Role of TAK1 in resident fibro/adipogenic progenitors. A Key modulator of the inflammatory milieu and a therapeuthic target in chronic diseases

Principal Investigator: 
University of British Columbia
Faculty of Medicine
Department of Medical Genetics
Award Type: 

In our aging society, degenerative complications of chronic diseases are on the rise and account for a significant percentage of deaths. Among these, fibrosis is the most common, and yet no therapy capable of mitigating its effects is available. Investigating and understanding the signaling pathways that influence fibrogenic progenitor (FAP) fate will not only elucidate a key component of the regenerative process but may reveal pathways that could be targeted therapeutically to prevent inflammation, fibrosis, and enhance regeneration or maintain muscle homeostasis.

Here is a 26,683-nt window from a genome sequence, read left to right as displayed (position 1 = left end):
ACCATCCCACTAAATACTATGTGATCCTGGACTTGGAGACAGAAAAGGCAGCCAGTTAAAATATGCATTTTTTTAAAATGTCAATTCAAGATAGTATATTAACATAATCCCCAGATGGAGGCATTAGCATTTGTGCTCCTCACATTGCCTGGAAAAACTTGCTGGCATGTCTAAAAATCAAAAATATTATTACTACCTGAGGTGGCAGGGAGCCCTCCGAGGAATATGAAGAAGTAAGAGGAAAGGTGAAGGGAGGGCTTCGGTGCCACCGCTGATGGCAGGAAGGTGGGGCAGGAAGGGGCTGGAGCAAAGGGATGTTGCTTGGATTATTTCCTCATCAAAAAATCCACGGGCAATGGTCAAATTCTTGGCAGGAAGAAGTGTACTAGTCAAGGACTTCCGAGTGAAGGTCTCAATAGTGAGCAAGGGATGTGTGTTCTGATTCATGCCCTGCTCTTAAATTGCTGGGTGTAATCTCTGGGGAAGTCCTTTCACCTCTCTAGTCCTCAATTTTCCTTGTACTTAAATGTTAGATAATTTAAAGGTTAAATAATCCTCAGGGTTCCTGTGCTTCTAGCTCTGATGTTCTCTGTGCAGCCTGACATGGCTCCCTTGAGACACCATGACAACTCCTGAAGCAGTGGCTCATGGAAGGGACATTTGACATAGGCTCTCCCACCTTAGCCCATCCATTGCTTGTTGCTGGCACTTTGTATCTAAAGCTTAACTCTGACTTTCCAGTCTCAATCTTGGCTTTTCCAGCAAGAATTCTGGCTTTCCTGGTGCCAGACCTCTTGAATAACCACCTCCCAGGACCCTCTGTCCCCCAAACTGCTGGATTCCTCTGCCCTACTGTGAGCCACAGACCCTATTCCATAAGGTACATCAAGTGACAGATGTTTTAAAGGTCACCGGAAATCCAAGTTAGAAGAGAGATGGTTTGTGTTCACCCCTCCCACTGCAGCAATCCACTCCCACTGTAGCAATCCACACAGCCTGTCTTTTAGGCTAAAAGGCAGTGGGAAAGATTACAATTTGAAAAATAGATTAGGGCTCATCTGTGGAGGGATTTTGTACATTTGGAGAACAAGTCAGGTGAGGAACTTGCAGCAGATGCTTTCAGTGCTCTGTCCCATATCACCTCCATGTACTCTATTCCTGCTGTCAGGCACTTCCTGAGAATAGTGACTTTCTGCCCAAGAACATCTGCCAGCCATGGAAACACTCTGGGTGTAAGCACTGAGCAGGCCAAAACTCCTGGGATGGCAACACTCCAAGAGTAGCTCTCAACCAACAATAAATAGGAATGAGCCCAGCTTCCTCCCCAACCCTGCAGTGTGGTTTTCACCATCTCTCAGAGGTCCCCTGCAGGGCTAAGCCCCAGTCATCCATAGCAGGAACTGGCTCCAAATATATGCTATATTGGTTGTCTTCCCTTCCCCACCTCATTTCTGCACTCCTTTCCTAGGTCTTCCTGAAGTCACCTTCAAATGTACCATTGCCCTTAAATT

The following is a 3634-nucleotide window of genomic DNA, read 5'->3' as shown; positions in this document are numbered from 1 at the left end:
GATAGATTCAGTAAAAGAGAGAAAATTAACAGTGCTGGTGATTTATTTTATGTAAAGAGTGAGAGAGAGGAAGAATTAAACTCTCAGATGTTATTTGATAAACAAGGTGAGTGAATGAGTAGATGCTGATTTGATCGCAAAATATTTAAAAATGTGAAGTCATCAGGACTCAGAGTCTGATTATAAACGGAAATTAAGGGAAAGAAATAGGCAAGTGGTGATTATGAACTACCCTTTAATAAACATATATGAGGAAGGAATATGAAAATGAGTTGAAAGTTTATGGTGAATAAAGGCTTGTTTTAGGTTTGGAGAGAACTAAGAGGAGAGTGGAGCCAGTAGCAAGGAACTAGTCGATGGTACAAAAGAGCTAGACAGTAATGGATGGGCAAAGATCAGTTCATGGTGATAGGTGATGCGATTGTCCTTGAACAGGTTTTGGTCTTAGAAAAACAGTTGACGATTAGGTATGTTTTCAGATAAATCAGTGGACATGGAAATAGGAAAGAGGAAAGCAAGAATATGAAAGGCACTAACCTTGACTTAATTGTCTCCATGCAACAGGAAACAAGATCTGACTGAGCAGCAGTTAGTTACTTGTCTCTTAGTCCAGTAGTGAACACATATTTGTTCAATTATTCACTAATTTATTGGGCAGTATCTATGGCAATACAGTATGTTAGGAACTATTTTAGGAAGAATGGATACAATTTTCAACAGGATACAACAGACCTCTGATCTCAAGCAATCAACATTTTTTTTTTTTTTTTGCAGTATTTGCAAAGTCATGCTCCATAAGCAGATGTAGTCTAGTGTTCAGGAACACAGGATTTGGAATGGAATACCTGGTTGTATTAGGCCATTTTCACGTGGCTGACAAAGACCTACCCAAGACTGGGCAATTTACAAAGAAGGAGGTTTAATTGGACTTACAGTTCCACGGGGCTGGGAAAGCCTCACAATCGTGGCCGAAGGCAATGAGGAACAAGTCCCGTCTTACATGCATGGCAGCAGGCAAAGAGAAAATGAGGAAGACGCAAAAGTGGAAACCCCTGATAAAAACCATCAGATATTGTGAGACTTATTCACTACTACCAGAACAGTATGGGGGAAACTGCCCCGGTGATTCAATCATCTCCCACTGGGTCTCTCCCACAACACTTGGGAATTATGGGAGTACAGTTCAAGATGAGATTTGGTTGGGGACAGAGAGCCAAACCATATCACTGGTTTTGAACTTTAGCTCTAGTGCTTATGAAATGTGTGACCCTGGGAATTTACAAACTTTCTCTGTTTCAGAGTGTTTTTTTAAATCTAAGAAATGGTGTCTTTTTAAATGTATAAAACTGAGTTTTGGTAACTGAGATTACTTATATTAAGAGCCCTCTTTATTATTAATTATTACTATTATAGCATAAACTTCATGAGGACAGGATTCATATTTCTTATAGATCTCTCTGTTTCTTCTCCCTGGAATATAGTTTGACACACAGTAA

Here, we will focus on the ability of these progenitors to attract to damaged tissues specific inflammatory cells (eosinophils) that have been linked to fibrosis, with the goal of learning how to prevent their excessive accumulation and thus prevent this prevalent complication of muscular dystrophies and other chronic diseases.

Research Pillar: 
Host Institution: 
University of British Columbia
Research Location: 
UBC Biomedical Research Centre
Fabio Rossi